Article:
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Britain's Gatwick airport picks up on drone chaos news



Gatwick Gatwick Airport has reopened after a rogue drone saboteur wreaked havoc on hundreds of thousands of Christmas travelers by playing cat and mouse with police snipers and the army.

Following the biggest disruption at Gatwick Airport since a volcanic eruption Ash Cloud in 2010, Britain's second-largest airport announced Friday that its runway was open and that a limited number of aircraft were available for Departure and arrival was planned.

"The Gatwick runway is currently available and a limited number of departures and arrivals are planned," said the airport.

"Gatwick also recommends that passengers check the status of their flight with their airline before flying to the airport, as departure and arrival are subject to delays and cancellations.

Gatwick said that 700 aircraft should take off on Friday, though There would still be delays and cancellations.

Britain used unidentified military technology It was thought that the airport was guarding the airport against what British Transport Minister Chris Grayling said there were several drones.

"What's on the ground What happens is a mix of action taken to build confidence that planes can be safe … Some of them. There are military capabilities, "Grayling told BBC Television.

Grayling said there was not "an uncomplicated commercial standard solution that automatically solves all problems. "

Thousands of passengers are staying at the airport in the south of London, while the police continue to hunt for the operators of the big drones that reappear near the airfield on Wednesday and Thursday.

The police said there was none Evidence of a terrorist motive behind the devices that first appeared Wednesday night.

Police and airport authorities believe the drones spotted more than 50 times near the airfield over a 24-hour period

Prime Minister Theresa May's spokeswoman condemned the dispute as "irresponsible and totally unacceptable."

Passenger Ani Kochiashvili had gone to Georgia but spent six hours with their children on a plane.

"I'm very upset because I'm with two children, a three-month-old and a three-year-old, "she told Reuters among thousands who were in the terminal.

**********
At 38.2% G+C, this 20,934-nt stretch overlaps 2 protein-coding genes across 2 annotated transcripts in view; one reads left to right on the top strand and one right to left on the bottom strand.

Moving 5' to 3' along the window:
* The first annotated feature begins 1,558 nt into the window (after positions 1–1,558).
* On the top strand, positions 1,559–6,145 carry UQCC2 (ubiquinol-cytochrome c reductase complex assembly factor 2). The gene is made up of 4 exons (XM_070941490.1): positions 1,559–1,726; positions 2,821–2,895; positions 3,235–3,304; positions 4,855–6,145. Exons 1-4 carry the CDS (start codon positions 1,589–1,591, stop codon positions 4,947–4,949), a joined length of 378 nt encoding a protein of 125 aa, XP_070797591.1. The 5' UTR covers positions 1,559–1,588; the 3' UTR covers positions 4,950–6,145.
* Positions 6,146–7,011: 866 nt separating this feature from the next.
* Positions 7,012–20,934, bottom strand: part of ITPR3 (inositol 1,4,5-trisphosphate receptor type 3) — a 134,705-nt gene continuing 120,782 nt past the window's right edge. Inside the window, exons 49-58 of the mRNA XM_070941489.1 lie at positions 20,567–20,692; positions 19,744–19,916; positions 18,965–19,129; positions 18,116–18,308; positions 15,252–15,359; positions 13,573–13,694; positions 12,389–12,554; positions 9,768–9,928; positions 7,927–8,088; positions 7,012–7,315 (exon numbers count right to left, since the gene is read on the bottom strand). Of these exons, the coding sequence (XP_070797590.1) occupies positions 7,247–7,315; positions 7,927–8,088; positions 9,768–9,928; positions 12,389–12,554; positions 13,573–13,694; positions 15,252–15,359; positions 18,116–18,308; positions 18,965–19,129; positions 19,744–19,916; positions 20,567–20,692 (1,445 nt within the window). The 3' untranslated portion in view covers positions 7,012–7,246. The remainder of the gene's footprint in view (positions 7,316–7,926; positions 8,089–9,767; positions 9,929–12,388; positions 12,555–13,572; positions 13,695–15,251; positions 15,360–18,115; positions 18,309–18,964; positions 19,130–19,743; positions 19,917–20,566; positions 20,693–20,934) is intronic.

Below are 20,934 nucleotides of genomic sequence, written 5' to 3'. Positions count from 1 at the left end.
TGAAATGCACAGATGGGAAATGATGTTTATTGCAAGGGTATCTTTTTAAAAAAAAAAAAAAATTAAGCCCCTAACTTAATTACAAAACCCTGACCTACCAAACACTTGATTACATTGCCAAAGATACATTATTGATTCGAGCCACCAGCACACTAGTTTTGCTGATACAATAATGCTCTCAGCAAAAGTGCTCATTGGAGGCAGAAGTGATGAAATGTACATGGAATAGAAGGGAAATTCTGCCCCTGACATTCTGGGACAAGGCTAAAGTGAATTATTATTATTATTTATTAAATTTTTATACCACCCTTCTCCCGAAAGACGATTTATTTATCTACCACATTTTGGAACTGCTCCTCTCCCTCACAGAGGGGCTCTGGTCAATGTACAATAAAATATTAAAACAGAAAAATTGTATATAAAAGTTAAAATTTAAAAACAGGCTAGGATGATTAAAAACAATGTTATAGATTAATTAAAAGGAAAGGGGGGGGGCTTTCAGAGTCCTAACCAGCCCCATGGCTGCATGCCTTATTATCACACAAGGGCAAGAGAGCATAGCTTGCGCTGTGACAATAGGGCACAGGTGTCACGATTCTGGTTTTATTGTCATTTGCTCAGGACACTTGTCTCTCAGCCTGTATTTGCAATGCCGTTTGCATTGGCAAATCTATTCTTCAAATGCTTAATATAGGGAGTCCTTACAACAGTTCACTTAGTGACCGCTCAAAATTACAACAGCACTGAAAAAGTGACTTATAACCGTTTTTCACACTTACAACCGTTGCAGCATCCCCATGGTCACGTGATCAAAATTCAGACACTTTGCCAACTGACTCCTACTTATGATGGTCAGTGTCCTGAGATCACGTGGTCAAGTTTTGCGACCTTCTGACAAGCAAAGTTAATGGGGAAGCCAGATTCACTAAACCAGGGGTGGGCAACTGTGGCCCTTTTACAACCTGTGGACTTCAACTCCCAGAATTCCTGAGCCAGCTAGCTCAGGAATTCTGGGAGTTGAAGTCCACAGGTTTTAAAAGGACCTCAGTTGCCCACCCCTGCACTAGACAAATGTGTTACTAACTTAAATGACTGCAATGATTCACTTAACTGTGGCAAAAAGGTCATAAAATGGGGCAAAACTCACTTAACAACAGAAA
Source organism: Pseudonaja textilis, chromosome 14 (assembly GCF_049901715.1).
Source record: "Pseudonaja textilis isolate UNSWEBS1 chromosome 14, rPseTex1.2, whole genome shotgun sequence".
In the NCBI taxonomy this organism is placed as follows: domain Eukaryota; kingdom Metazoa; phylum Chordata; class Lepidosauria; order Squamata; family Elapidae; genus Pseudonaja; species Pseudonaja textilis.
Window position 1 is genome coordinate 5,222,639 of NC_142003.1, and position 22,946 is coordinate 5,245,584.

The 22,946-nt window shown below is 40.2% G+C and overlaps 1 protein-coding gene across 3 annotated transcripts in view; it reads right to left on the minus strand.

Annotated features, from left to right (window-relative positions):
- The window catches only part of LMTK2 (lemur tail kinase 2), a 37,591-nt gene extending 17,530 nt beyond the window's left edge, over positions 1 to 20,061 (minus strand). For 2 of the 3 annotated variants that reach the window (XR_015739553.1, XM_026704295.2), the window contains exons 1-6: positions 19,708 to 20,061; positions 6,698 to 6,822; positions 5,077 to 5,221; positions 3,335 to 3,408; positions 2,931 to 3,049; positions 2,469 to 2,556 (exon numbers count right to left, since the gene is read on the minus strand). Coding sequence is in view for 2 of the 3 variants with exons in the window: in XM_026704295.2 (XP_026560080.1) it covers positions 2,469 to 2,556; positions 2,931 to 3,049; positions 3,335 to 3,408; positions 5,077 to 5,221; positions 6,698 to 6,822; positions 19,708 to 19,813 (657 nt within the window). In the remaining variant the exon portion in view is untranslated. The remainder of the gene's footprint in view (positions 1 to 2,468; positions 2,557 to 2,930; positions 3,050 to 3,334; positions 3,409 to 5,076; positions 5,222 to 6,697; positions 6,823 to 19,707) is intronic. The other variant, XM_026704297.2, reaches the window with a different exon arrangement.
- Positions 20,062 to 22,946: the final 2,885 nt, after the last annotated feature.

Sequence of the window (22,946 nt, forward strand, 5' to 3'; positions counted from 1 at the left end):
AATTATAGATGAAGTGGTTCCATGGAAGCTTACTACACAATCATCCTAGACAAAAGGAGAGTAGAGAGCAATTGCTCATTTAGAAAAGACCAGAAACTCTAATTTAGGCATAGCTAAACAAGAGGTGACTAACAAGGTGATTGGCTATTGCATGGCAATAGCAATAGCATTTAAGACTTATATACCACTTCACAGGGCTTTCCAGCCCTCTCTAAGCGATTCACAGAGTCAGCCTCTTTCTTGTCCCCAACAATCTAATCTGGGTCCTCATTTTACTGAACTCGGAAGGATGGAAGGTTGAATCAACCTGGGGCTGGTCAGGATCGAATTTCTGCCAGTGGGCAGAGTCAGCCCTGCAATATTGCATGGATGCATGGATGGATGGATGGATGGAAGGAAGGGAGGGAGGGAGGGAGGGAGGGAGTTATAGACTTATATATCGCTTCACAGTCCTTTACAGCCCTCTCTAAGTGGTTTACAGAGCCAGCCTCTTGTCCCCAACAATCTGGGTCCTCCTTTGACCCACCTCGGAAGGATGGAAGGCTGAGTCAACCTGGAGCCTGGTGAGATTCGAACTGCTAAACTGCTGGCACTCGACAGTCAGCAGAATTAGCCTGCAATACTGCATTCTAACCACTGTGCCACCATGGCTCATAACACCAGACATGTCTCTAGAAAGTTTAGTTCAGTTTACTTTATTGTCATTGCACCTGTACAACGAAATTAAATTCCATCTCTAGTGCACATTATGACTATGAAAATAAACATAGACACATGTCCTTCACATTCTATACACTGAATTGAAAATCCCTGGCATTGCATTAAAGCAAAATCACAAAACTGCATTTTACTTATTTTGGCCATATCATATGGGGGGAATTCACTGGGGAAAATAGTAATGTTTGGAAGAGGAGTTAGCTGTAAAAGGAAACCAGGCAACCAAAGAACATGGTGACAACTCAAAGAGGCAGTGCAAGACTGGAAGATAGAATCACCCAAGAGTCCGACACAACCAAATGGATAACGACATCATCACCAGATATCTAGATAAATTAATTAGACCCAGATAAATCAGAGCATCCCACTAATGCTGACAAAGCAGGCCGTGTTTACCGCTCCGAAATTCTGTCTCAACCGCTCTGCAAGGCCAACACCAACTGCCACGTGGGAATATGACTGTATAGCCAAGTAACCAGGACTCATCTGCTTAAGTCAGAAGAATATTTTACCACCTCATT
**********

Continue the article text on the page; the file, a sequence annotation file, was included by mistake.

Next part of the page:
"They have a lot of space and food and everything, and that's all, and the airport is crazy, so it's a challenge."

Increase in collisions

With a rise in public enthusiasm for drones is an increase Near collisions by unmanned aircraft and commercial jets in recent years.

The number of near misses between private drones and aircraft in the UK more than tripled between 201

5 and 2017, with 92 incidents recorded last year, according to UK Airprox Board regulator

Richard Parker . / archiv / dn / 1997/05 / 28.html Head of Air Traffic Management Altitude Angel said this was the first time an airport had been hit by such a sustained and deliberate slump in the airspace.

"It's technically mature, but not on the technological side – people have charged a lot of batteries and deliberately try to get caught, probably by driving around to different locations," he told Reuters.

"It really is unprecedented."

Drone expert Peter Lee of Portsmouth University said he and others had expected a disruption.

"One of my concerns today is that there can be incidents, as they can cause high levels of disruption at very, very low cost," he said. 19659004] It is illegal to fly drones within a 1 km radius of a British airport border, which can be punished with five years imprisonment.

Gatwick, competing with Europe's busiest airport, Heathrow, west of London, had previously said Sunday was the busiest day of the festive season.

Passengers went to Twitter to share their stories.

One who was waiting at the airport said, "At Gatwick Airport, drone chaos, surprisingly good-natured, but full of chaos."


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